Selective Internal Radiation Therapy (SIRT), also known as radioembolisation

What is Selective internal radiation therapy (SIRT)?

Selective internal radiation therapy (SIRT) is a way of giving radiotherapy treatment for cancer in the liver that can’t be removed with surgery. It’s a type of internal radiotherapy, and is sometimes called radioembolisation.

Millions of tiny radioactive resin ‘beads’ or spheres  are injected through a small tube (catheter) directly into the vessel(s) that feed the liver tumour(s). These tiny spheres, which contain a radioactive substance called yttrrium-90, are passed down a thin tube into the hepatic artery (one of two arteries that supply the liver with blood). The spheres are made from either glass (TheraSphere) or resin (Sir-Spheres). The spheres form clusters in the small blood vessels around the tumour and release radiation to destroy the cancer cells.

Who is the treatment available for?

The National Institute for Health and Care Excellence (NICE) has approved SIRT as an option for some people with hepatocellular carcinoma (HCC) in England and Wales. It is expected that patients from Northern Ireland will also be able to access treatment. It recommends the use of SIR-Spheres (made by SIRTEX) and TheraSphere (made by Boston Scientific) for treating advanced liver cancer that can’t be surgically removed and when a procedure to cut off the blood supply to the tumour (transarterial therapy) isn’t appropriate. The guidance specifies that SIR-Spheres and TheraSphere should only be considered for people with Child-Pugh grade A liver impairment. The Child-Pugh grading system classifies how well the liver is working to establish the most suitable type of treatment. Child-Pugh grade A means the liver is working normally.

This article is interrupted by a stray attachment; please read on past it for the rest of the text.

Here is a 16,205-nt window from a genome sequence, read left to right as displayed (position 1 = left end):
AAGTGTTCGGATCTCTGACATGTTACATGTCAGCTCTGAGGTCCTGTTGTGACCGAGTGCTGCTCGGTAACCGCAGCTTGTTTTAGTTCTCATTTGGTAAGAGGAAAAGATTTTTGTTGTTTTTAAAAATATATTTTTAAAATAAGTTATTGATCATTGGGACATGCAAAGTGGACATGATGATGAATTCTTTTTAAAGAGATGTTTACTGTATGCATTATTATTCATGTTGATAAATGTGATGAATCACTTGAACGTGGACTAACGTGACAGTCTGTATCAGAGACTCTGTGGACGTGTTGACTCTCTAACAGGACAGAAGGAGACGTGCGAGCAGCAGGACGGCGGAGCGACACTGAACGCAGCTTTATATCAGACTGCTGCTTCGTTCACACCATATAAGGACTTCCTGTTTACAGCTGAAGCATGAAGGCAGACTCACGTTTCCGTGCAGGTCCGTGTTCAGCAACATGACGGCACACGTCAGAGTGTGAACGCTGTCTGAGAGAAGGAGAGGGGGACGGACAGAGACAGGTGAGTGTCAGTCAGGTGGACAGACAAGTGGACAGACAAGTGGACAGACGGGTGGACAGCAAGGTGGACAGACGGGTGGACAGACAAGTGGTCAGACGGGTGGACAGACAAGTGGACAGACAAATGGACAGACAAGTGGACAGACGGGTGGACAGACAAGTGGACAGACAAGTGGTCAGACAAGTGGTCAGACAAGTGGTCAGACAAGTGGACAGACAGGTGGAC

SIRT has also been approved for people with advanced bowel cancer that has spread to liver.

If you think SIRT may be a helpful treatment for you, speak to your clinician.

Is it available in Scotland?

SIRT is not currently available on the NHS in Scotland. The British Liver Trust attended meetings and made several submissions to NICE on behalf of patients. The Trust is delighted that these views have now been listened to and this new treatment can now be made available on the NHS in England Wales. We will do the same for patients in Scotland when the Scottish Medicine Consortium considers the treatment.

How does the treatment work?

SIRT is usually carried out by a specialist doctor called an interventional radiologist. Usually two sessions of about 60 – 90 minutes are needed, each under conscious sedation.

Before you have SIRT, you’ll have something called a planning or work-up angiogram, which looks at the blood supply to the liver. This is to make sure the SIRT spheres, known as microspheres, can’t travel to other areas of the body and damage healthy tissue. The interventional radiologist will insert a tube through an artery in the groin (femoral) or wrist (radial). Dye is then injected through a catheter and into the liver to show up blood vessels that lead to other parts of the body, which may need to be blocked. The procedure is performed under local anaesthetic to ensure you’re comfortable and conscious sedation may be offered.